6 Aug, 2021 @ 15:45
1 min read

Andalucian village makes UNESCO bid to protect tradition of neighbourly doorstep chat

‘Charla al fresco’ in the town of Algar. Photo: Ayuntamiento de Algar
‘Charla al fresco’ in the town of Algar. Photo: Ayuntamiento de Algar

A SLEEPY town in the southern tip of Spain wants to elevate the long held tradition of having a neighbourly chat on one’s doorstep into a UNESCO recognised cultural activity that deserves preservation.

In Algar, a pueblo blanco with 1,428 residents just inland from the coast in Cadiz province, Andalucia, pulling up a chair outside your front door to shoot the breeze with your neighbours at the end of a long hot summer day is as vital to daily life as collecting a barra in the morning and taking a siesta in the afternoon.

For centuries neighbours in villages, towns and even cities across Spain have shared news and views this way but this simple face-to-face socialising is under threat as the younger generation increasingly turn to screens and online social networks to keep in touch.

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‘Charla al fresco’ in the town of Algar. Photo: Ayuntamiento de Algar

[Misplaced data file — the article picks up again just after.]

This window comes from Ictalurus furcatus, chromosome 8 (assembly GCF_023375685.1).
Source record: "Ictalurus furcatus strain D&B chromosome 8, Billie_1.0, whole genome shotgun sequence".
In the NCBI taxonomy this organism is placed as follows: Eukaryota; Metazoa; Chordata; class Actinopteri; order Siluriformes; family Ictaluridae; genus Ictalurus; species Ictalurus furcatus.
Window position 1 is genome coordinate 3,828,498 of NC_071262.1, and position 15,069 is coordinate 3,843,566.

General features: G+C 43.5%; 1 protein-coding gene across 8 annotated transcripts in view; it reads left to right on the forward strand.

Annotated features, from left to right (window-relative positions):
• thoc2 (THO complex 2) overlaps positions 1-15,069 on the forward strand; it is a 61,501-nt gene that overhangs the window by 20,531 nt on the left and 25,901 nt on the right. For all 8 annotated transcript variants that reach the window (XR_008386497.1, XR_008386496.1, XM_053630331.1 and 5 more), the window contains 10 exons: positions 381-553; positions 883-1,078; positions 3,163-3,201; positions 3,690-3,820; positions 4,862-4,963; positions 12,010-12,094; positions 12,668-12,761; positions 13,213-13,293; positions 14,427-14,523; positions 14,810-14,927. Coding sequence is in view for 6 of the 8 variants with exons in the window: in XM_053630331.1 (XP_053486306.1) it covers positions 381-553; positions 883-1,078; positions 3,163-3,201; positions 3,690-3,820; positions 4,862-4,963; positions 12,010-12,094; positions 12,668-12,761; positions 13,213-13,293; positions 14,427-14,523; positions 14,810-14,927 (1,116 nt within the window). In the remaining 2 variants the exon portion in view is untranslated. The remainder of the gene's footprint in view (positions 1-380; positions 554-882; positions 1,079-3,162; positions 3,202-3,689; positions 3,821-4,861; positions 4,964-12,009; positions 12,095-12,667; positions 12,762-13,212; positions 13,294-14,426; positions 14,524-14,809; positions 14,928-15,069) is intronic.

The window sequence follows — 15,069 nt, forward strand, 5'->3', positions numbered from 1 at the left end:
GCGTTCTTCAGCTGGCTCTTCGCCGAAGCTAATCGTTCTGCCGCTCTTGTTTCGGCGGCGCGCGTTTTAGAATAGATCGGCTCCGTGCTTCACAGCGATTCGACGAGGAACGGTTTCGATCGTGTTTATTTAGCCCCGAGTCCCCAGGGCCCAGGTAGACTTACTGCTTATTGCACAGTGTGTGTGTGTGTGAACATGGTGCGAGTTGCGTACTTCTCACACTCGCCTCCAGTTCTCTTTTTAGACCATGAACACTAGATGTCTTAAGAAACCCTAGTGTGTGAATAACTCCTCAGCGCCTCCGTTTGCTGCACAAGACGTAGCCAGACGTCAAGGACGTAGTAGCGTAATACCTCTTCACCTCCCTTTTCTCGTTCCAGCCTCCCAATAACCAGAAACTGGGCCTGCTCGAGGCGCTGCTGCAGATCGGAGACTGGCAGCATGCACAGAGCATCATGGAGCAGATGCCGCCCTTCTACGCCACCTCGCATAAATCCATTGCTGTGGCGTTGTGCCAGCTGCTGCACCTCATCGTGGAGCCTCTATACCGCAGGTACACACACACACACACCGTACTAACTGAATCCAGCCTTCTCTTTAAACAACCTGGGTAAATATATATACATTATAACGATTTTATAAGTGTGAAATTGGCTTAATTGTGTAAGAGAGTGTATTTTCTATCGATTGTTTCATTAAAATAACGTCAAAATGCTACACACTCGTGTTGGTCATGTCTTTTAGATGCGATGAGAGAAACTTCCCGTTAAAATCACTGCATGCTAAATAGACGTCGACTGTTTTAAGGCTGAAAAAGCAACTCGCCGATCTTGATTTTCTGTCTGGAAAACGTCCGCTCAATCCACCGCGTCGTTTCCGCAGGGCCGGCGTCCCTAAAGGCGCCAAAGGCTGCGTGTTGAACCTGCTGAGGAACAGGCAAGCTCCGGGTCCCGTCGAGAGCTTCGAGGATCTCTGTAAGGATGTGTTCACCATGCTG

Jose Carlos Sanchez Barea, the Popular Party mayor of Algar saw an opportunity to encourage the practice – known in Spanish as ‘charla al fresco’ – that he believes is essential to community spirit and general wellbeing.

“In Algar we don’t want our customs, our tradition, our way of relating to our neighbours to be lost,” he explained on the town hall facebook page.

“So we are going to begin the process to have ‘charla al fresco’ awarded World Heritage status,” he announced, alongside a video showing the neighbours evening ritual.

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Photo: Ayuntamiento de Algar

He encouraged residents to keep the tradition going during the application process insisting that the activity brought even more benefits during Covid times.

After and 18 month period which left many people, especially the elderly, feeling socially isolated, this is a way to connect daily with the outside world and in a way that limits the possibilities of infection by allowing social distancing in an outdoor setting.

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A great way to socialise in the outdoors and maintain social distancing. Photo: Ayuntamiento de Algar

Spain already has many of its traditions recognised with Unesco’s Intangible Cultural Heritage status from the well-known Flamenco and human castle building in Catalonia to lesser known traditions such as lime-making in Moron de la Frontera and a drum-playing ritual known as Tamboradas.

Even the Mediterranean diet has been awarded the special status although Spain’s famous dish paella has yet to achieve it.


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